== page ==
Participation brings the possibility of openness, and new attitudes, an opportunity to engage sectors of the society, including women (the most vulnerable as we often call them) and others who have been excluded.

Conflict analysts argue that the value and sustainability of justice efforts in this context depends significantly on the participation of people beyond political and economic power structures.

It means getting beyond elite compacts and vested interests; it requires that victims and others from marginalized groups take part in the determination of how best to redress massive human rights failures to make the future safer for them.

Conflict analysts also suggest that what they call “contextual analysis” meaning getting interventions right for that context, promoting participation and innovation are the elements that they say underpin the idea of a context-driven approach to transitional justice.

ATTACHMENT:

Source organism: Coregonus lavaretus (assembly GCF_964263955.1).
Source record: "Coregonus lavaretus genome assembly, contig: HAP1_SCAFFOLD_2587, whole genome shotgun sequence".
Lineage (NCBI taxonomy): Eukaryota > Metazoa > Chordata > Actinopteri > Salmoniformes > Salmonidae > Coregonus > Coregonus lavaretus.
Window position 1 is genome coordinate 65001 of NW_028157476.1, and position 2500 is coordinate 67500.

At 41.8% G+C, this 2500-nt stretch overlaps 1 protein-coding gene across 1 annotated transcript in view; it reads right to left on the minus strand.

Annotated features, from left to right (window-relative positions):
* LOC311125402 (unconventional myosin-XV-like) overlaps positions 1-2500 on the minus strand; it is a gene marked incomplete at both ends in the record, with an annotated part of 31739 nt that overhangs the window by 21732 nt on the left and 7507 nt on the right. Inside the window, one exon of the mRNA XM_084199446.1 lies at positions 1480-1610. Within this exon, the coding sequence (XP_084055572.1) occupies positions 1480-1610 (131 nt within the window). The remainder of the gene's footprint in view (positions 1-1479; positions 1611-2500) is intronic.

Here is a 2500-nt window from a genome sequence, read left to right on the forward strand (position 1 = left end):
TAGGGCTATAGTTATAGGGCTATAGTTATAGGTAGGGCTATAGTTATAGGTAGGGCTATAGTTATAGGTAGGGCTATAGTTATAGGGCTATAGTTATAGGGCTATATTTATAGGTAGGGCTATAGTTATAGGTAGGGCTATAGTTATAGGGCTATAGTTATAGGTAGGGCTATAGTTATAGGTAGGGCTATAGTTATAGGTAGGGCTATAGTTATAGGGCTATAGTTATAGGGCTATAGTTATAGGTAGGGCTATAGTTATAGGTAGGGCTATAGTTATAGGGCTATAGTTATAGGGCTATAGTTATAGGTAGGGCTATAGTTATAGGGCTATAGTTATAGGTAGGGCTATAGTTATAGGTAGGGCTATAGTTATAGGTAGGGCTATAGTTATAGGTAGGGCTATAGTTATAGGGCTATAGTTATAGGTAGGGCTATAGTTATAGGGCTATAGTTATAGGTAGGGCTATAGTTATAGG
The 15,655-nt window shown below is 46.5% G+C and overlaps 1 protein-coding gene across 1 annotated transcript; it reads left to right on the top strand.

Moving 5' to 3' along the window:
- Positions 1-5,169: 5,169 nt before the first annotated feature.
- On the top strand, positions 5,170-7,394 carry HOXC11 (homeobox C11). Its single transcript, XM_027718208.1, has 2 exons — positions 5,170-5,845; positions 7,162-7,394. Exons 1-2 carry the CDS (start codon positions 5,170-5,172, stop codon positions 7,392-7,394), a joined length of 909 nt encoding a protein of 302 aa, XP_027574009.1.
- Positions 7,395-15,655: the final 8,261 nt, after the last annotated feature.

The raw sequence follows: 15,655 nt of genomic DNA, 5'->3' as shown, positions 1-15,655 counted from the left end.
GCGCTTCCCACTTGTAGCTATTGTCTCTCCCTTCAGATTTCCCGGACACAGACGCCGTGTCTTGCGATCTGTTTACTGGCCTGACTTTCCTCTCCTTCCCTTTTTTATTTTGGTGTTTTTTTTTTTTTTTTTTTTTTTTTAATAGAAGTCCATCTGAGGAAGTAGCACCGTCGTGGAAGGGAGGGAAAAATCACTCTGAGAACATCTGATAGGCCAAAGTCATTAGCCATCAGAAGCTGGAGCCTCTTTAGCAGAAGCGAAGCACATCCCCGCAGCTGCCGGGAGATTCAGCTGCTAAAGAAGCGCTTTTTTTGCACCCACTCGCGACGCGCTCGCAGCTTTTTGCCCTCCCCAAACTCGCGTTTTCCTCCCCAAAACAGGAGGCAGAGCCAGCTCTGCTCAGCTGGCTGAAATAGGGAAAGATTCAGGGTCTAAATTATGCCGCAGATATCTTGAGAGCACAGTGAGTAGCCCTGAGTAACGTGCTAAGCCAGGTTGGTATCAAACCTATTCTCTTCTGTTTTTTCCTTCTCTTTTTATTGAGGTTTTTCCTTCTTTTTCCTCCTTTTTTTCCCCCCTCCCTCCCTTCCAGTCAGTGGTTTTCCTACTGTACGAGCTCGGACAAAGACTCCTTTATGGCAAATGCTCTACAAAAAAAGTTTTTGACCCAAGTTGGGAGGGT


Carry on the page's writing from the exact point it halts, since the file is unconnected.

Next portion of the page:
In normal circumstance where peace processes seeking to end an armed conflict like the four-year-old conflict in South Sudan, parties to the conflict, or commonly known as “warrying parties” during negotiations or peace talks and others involved in the negotiations may seek to incorporate justice issues as part of the peace agreement in order to end the conflict.

Sometimes these reflect the demands of civil society and victims’ groups working on justice issues. Examples include Colombia, Guatemala, El Salvador, Sierra Leone, Democratic Republic of Congo(DRC), Liberia, the Philippines, Nepal, and the latest example being quoted world-wide these days is South Sudan, and other countries.